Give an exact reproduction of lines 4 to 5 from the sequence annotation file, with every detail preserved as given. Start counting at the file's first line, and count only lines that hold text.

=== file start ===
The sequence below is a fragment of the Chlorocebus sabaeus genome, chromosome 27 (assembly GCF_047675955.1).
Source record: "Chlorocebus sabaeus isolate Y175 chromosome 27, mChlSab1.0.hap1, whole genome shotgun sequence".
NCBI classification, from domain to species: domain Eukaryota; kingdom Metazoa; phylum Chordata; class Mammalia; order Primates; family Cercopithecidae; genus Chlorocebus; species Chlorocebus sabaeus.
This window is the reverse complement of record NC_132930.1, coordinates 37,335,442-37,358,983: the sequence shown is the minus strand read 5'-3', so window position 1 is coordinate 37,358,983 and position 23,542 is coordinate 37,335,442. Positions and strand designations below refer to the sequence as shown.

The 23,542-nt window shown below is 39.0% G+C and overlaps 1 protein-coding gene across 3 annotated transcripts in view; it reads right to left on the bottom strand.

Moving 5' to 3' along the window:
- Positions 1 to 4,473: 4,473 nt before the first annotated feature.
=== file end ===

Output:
This window is the reverse complement of record NC_132930.1, coordinates 37,335,442-37,358,983: the sequence shown is the minus strand read 5'-3', so window position 1 is coordinate 37,358,983 and position 23,542 is coordinate 37,335,442. Positions and strand designations below refer to the sequence as shown.

The 23,542-nt window shown below is 39.0% G+C and overlaps 1 protein-coding gene across 3 annotated transcripts in view; it reads right to left on the bottom strand.